David and I stand by the accuracy of 99% of the data in our book. However, there was one glaring error for which we were eternally embarrassed when the true facts came to light shortly after publication. On page 217, we reported that Mende (Mendie) Koenig, who played one of the gang in the last three Eastside Kids entries (in 1945), was deceased. Regrettably, this information was considerably erroneous, as we found out upon receiving a witty letter from Mr. Koenig himself on Tarzana Elementary School stationery greatly protesting the exaggerated reports of his death. In fact, Mendie was still alive and was none other than the principal of the above-mentioned educational institution in Tarzana, California. Unfortunately, since Citadel had printed 10,000 copies of the book (a print run that has apparently finally been exhausted), we were not able to get a correction made. However, let this serve as our humble apology for our premature literary burial of this fine actor and even more skilled educator.

Though Mendie Koenig lives, several key players did leave us since 1984. These include:
Leo's younger brother, who appeared in more Eastside Kids, Little Tough Guys and Bowery Boys films than anyone except Huntz Hall, died on October 23, 1984, in Van Nuys, California, at age 63, after a 10 day diabetic coma. He had been heading a halfway house for alcoholics and drug abusers since the Bowery Boys series ended in 1958.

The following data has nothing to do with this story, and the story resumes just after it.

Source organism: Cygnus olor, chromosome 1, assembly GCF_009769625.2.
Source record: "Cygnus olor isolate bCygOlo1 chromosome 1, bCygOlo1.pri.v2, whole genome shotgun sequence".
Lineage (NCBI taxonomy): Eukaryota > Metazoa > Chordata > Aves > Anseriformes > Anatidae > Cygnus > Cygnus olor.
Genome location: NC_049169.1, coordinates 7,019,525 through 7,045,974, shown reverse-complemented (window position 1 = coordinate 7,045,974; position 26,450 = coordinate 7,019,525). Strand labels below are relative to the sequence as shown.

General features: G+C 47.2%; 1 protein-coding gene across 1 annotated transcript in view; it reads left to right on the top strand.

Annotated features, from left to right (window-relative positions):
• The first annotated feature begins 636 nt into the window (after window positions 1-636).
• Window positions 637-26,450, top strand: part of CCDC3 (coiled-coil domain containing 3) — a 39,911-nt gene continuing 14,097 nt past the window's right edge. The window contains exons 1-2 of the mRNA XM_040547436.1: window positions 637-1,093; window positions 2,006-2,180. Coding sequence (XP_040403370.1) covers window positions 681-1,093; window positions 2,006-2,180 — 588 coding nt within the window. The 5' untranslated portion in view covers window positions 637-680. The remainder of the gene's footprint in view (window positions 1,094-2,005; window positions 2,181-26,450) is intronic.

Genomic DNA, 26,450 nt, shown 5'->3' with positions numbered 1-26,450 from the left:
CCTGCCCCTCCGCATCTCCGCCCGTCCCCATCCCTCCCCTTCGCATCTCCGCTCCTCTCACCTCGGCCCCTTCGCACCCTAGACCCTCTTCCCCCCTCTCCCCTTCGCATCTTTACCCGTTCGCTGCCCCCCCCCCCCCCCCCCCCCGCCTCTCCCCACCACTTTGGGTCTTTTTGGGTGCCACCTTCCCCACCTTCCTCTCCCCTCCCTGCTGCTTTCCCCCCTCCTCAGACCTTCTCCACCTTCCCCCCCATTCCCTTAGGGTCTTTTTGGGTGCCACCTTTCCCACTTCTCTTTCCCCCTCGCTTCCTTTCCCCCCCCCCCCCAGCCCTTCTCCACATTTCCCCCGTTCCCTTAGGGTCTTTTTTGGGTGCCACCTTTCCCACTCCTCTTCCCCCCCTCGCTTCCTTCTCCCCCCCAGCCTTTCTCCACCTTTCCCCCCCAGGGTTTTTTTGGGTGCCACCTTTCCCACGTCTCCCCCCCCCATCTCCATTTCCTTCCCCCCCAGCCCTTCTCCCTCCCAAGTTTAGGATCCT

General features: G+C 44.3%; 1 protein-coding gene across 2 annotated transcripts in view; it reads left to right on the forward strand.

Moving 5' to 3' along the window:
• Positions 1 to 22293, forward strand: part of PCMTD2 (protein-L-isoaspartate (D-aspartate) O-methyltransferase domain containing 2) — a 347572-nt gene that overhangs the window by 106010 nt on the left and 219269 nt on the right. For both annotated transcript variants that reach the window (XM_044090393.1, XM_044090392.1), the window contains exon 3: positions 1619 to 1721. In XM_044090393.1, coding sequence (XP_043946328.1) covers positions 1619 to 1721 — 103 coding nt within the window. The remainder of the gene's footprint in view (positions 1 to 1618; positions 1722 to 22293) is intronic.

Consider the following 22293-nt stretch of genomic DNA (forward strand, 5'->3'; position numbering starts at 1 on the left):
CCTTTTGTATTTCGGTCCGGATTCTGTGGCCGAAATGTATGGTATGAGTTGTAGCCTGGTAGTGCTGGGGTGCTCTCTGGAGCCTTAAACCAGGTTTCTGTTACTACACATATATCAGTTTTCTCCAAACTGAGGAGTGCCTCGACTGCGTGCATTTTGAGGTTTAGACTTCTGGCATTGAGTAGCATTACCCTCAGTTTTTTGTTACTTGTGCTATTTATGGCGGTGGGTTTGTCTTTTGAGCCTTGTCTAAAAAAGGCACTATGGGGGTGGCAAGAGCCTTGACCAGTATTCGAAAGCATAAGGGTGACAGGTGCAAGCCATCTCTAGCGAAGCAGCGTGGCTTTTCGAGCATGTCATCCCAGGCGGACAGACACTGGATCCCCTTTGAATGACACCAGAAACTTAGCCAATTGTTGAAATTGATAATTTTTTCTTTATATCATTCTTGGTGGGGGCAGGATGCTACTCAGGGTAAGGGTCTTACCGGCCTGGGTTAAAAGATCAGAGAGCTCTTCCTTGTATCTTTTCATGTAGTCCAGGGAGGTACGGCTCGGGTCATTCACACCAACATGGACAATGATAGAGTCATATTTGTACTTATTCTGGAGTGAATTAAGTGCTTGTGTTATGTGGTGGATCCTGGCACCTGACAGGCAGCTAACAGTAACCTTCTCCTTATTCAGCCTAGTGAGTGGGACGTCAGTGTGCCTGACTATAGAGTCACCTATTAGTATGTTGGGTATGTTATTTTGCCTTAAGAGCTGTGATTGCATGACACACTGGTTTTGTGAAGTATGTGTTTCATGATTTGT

Dell became the fourth of the original six Dead End Kids to pass away on July 3, 1988 (at age 68) in North Hollywood of leukemia. He had been very busy in theater and television up until his death, and he and Huntz had appeared together on "Robert Klein Time" not long before his death.
Sunshine Sammy died of cancer in Lynwood in July 1989. He was the original Our Gang kid, long before playing Scruno in the Eastside Kids.
Durand, who appeared in a couple Dead End Kids films and was a six-time Eastside Kid, died on July 25, 1998, in Bridgeview, Illinois, at age 77. He had been a child actor in silent films, including Our Gang comedies.